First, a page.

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Covington Catholic Hires Full-Time Police Officer

covington catholic high school
Ann Thompson
Covington Catholic was closed in January due to threats after an incident between a student and a Native American in Washington, D.C., went viral.

Park Hills city council approved a contract with Covington Catholic High School to place a school resource officer from the police department on campus during the day.

CovCath agreed to pay 100 percent of the salary for the new officer, not to exceed $42,000. The city will pay for uniforms and equipment up to $1,000.

The vote was 4 to 1, with Councilwoman Sarah Froelich in opposition to the move, and Councilman Joe Shields abstaining, saying that he had business with the school.

The council previously gave an unofficial OK to the move in April, though some members of council expressed discomfort with placing a public police officer inside a private school.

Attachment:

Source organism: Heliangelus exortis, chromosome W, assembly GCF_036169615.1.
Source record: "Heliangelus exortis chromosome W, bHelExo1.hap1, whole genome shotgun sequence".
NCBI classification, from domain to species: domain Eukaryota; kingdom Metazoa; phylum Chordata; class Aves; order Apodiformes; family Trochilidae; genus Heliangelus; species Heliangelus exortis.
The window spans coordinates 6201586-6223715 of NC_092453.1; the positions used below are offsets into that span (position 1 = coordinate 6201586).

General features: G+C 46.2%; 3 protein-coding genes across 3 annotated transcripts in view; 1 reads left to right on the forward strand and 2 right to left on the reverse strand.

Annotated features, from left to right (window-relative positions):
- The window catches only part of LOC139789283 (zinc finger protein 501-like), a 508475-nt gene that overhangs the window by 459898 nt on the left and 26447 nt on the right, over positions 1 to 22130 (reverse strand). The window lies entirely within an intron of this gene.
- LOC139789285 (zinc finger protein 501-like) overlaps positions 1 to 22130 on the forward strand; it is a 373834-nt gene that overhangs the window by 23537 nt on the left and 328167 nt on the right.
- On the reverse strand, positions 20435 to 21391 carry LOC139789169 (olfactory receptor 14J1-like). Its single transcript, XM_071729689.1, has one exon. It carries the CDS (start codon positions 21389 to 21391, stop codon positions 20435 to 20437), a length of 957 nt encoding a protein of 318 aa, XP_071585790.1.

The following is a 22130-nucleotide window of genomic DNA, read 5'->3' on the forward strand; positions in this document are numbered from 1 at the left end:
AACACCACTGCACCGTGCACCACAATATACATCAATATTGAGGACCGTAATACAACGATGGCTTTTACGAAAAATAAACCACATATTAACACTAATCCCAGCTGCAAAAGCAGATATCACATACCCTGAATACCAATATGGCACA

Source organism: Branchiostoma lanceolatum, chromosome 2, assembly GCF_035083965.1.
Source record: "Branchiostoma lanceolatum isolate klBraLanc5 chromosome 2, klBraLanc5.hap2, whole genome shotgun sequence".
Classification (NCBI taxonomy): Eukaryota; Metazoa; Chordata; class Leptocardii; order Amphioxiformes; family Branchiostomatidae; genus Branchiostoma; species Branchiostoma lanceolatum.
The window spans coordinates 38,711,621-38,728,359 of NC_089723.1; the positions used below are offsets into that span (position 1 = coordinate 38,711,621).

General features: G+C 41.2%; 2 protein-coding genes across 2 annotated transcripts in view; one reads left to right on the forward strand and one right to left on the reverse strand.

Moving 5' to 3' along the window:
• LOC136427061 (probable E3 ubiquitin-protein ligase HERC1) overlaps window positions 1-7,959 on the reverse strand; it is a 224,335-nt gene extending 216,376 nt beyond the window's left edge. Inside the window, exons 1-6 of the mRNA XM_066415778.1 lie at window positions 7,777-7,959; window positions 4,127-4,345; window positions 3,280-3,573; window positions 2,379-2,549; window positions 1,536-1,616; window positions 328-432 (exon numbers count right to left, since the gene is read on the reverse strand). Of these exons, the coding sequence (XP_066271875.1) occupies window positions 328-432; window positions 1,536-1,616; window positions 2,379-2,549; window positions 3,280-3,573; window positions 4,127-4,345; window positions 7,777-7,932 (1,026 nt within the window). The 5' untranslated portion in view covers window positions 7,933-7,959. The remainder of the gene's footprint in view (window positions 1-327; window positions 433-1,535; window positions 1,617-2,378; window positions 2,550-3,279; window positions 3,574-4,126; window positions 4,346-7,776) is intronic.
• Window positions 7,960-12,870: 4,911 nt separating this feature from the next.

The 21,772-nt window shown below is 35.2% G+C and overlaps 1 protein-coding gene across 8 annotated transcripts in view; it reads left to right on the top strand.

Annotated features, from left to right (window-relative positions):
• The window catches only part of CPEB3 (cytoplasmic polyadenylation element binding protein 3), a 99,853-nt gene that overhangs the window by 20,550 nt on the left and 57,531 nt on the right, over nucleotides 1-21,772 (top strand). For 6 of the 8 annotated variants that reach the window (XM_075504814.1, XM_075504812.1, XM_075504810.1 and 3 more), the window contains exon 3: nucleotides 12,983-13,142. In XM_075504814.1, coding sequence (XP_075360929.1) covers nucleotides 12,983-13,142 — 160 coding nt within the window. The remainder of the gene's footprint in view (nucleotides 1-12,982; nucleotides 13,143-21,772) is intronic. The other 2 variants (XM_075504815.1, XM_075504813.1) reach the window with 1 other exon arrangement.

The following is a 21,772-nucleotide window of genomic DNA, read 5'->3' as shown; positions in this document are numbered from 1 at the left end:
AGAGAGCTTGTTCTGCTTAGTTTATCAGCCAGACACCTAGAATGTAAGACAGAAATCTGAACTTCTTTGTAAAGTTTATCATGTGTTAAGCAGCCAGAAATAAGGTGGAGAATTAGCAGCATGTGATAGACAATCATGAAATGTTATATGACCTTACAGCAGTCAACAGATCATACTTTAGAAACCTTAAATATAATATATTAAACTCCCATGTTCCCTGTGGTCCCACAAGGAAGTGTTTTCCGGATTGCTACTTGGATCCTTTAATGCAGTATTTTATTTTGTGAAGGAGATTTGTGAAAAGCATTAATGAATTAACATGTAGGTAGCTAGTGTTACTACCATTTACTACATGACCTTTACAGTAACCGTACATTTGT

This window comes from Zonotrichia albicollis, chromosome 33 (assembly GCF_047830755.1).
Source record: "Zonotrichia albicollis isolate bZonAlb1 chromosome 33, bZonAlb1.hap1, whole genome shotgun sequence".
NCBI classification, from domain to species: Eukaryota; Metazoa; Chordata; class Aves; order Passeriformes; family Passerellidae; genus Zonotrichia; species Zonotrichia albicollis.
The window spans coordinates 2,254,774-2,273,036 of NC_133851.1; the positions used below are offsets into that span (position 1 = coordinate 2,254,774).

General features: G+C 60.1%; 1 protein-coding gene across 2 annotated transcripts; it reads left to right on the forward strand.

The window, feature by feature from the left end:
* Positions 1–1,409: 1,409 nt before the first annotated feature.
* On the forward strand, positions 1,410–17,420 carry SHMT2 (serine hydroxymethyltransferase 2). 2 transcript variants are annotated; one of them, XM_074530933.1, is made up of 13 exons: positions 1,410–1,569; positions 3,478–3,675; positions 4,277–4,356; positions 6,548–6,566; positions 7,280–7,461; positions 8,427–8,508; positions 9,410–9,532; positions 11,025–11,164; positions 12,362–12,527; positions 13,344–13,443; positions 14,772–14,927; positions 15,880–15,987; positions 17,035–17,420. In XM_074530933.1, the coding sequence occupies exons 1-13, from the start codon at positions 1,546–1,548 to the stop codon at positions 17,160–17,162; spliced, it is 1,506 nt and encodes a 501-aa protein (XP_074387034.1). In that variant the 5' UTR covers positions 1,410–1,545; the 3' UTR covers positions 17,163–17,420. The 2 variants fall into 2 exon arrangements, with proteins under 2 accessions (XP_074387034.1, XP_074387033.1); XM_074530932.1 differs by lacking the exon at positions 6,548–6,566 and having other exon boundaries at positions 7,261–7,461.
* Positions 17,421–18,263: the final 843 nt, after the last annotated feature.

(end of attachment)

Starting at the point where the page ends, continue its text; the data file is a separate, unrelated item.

The goal in April was to allow Police Chief Cody Stanley to reserve a space at the state police academy for the officer but on Monday night, Stanley said that he is unsure whether there will be immediate space for the new officer, who was identified as Ted Edgington.

A second officer is also awaiting training within the department.

Stanley said he will send the officers for training as soon as he can reserve a space.

Council also listened to the first reading of an ordinance setting the Rumpke trash contract for the city. With this contract, trash collection will go from $175.80 per year to $192.24 per year. The second reading will be at the June council meeting.

Council approved a municipal order declaring three properties, 1011 and 1013 Amsterdam Road, and 937 Montague Road as surplus property. The properties will be sold to Condoview, LLC, the development name for Joshua One as it creates the Park Pointe subdivision. The developer will pay the city $100,000 for all three.

Council passed an executive order changing the procurement policy.  As of now the city can accomplish a project up to $30,000 without having the project go out for bid. This is because the state changed its policy, so Park Hills is following suit.

This story first appeared on River City News. For more stories like this, visit